Fables on the BBC

Via Rich Johnston comes this cool Fables ad, which I guess ran in the UK over the weekend during a Doctor Who marathon:

This is neat, because it is basically the kind of thing Jon was begging to see more of last week; people can put comics adverts on television and Vertigo is putting comics adverts on the telly (well, at least in Britain, anyway), which is a huge step in the right direction.

Now, before we get too excited, Rich suggests that Vertigo may have not bought the space so much as traded some with the BBC, so they may not have actually sought out the time for the 30 second spot so much as taken the BBC up on an offer of barter. With that said though, DC/Vertigo/Warner/Whoever did decide to give up a chunk of (very valuable) advertising revenue to run the ad and this is extremely important because it means that DC/Vertigo/Warner/Whoever thinks they can sell comics by advertising them on television. Cool, right?

Well, mostly. Rich has some complaints about the ad copy (which is fair enough- the man does do advertising for a living), but the major problem I have with the ad is that it sells Fables as a series of graphic novels, which it is not. It is a series of comic books. The distinction may seem fine and, to be honest, it is, but it is also extremely important. COMICS is a medium, much like literature or film. A "graphic novel" is (to borrow a term from improv) a long-form kind of comic, while a comic book is a short-form (again, an improv term) example of the medium. Therefore, Fables is a long running comic book which, as a general rule, runs 32 pages per issue while 1001 Nights of Snowfall is a graphic novel set in the Fables universe.* There are other things that separate comic books from graphic novels (for instance, comics are generally part of a series while graphic novels are generally stand-alone) but these are mostly generalizations (this week's Serenity: Float Out is a one-shot while Maus has two volumes, for example) and, therefore, to distill the differences to their essence is to discuss length.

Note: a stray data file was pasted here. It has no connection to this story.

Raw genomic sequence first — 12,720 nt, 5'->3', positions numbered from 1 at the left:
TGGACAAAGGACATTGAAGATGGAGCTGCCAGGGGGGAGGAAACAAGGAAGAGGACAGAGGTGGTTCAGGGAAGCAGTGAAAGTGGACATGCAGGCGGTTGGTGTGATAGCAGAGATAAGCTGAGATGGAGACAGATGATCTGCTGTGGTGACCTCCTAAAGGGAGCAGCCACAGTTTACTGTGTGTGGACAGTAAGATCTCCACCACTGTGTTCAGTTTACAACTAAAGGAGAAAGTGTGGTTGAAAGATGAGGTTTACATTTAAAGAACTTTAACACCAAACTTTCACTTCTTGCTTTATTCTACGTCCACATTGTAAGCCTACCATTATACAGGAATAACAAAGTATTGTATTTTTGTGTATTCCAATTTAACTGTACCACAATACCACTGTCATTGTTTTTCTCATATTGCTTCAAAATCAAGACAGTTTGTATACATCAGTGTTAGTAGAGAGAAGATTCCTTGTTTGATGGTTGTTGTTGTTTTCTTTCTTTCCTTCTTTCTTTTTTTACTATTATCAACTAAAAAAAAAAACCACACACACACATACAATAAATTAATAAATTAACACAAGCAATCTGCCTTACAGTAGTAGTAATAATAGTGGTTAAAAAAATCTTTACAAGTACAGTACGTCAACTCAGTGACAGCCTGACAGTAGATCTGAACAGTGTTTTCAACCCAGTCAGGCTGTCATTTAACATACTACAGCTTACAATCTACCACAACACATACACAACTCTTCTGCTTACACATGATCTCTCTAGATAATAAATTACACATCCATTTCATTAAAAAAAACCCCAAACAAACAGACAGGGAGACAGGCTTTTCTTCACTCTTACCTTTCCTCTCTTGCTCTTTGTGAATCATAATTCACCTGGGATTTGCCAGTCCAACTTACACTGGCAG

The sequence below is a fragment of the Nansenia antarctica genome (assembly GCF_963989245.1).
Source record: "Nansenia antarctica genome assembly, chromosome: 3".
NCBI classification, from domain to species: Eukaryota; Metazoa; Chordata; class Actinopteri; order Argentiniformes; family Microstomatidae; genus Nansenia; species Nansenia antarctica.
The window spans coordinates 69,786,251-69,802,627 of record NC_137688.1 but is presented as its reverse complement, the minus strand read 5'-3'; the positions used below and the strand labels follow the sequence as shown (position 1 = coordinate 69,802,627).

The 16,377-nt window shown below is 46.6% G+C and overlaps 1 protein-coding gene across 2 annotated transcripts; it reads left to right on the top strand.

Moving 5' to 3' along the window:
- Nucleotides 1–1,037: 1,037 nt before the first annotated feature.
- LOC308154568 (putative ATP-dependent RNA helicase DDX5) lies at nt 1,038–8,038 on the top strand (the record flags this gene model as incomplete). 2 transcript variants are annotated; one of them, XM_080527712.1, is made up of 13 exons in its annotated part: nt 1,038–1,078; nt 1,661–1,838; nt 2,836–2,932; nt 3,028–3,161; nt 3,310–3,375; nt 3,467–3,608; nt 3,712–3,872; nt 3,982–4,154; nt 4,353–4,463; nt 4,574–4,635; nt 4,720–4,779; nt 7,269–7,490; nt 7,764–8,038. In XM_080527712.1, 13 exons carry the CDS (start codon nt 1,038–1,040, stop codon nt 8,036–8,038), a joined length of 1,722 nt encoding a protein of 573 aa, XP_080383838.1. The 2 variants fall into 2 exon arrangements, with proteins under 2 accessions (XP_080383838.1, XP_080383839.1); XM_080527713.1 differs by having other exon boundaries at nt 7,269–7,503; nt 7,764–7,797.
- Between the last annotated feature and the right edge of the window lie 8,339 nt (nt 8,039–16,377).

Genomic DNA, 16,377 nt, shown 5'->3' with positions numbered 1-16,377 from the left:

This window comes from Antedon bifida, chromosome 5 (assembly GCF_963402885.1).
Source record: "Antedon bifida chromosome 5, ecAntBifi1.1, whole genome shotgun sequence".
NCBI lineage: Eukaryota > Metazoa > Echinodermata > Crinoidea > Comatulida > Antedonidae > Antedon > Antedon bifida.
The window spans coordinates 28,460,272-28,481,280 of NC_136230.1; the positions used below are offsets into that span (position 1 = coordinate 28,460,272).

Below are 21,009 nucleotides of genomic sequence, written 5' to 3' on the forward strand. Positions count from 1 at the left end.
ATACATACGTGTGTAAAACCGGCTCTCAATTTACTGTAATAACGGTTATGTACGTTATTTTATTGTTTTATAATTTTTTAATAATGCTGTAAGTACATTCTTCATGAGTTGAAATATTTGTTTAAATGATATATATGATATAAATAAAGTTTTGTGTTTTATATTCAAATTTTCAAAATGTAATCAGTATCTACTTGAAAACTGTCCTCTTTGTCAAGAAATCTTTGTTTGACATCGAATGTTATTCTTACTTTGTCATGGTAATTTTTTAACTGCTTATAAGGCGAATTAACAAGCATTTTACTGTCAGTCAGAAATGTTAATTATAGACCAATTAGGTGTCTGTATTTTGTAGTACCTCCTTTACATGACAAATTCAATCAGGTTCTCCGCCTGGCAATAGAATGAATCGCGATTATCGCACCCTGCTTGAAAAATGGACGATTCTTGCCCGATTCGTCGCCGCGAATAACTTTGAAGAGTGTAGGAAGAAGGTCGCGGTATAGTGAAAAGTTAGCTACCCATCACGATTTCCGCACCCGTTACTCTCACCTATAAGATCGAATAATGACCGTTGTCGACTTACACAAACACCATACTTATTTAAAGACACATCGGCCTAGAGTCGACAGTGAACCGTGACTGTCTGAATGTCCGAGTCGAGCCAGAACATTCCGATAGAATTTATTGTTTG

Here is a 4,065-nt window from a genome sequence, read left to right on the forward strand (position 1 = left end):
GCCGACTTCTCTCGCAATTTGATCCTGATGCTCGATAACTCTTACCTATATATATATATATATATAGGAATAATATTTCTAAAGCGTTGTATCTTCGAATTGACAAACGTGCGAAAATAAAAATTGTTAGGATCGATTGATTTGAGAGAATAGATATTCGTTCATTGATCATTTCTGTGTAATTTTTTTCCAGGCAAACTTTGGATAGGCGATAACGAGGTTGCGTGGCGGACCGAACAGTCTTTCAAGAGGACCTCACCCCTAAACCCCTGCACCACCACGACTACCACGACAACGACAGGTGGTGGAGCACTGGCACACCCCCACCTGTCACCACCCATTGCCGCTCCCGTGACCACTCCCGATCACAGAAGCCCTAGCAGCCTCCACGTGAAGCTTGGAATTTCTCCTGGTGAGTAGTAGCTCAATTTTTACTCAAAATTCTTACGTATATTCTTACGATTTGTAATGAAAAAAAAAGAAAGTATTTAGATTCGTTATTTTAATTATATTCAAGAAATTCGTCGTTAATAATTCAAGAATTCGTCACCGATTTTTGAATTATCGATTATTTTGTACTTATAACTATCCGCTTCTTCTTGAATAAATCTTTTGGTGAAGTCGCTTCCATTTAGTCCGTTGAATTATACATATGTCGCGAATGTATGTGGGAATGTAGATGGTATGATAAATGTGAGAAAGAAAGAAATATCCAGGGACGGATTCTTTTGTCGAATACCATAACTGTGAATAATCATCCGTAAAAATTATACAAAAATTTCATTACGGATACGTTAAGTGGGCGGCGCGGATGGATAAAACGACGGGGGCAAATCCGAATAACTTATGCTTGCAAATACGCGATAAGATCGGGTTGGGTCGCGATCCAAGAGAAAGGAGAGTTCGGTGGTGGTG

Hence, the problem with the advert calling Fables a series of graphic novels; Fables is a series of comic books, which is occasionally collected into something resembling a graphic novel. This is the heart of something I call The Comics Consumption Problem: because collections resemble graphic novels we treat them as such and, therefore, we consume them as such. The problem is, collections of comic books are just that- collections of comic books! To treat them as graphic novels is to consume them differently than they were intended; it is to consume them as one story rather than as serial chapters of one story. This may not seem like an important distinction, but it is a very important distinction- telling a story serially over a period of months is different than telling a story in one big chunk (this is part of the reason that television differs from film, for example); it forces a creator to put the same sort of overall structure in an individual issue that he or she would put in the series as a whole, when taken together and it forces us, the reader, to read in a very different and specialized kind of way.

I'm not suggesting that people shouldn't buy collections- they do a lot of good, and there is a reason they exist. I am suggesting, however, that there needs to be a new standard, a new way of understanding them that differs from both comic books and graphic novels. We need to understand them in their own terms.

The Fables advert on the BBC is really cool and, like I said, I think it is a step in the right direction. I do, however, think that it represents a kind of thinking about comics that moves us backwards in other ways, ways we need to be very careful of.

*Whether or not 1001 Nights of Snowfall actually counts as a "graphic novel" is an interesting question- most of it is comics, but some of it is actually illustrated prose. A discussion on how to treat something like this will have to wait for another time.


  1. Wow. Comics ads on television. That is something I'd wanted (no, dreamed of) for a damn long time.

    Although, according to Rich Johnston's site this is the second time they've done it. The first ad aired almost a year ago and was for the Vertigo Crime line: http://vertigo.blog.dccomics.com/2009/10/21/vertigo-crime-makes-its-television-debut

    I agree with so much of what you've written above, Josh, that some people will probably think I posted that article and claimed I was you.

    Comics advertising on TV is a step in the right direction and comic-book collection paperbacks do need to be considered on their own separate terms. Like a DVD TV season set: not the same as watching a film and not the same as actually watching TV, nor even quite the same as watching a single recorded episode.

    I've begun to think about the word that is the comics collections' closest approximation in the music industry: the 'album'. The Europeans have the right idea: Graphic album.

    That's my thoughts.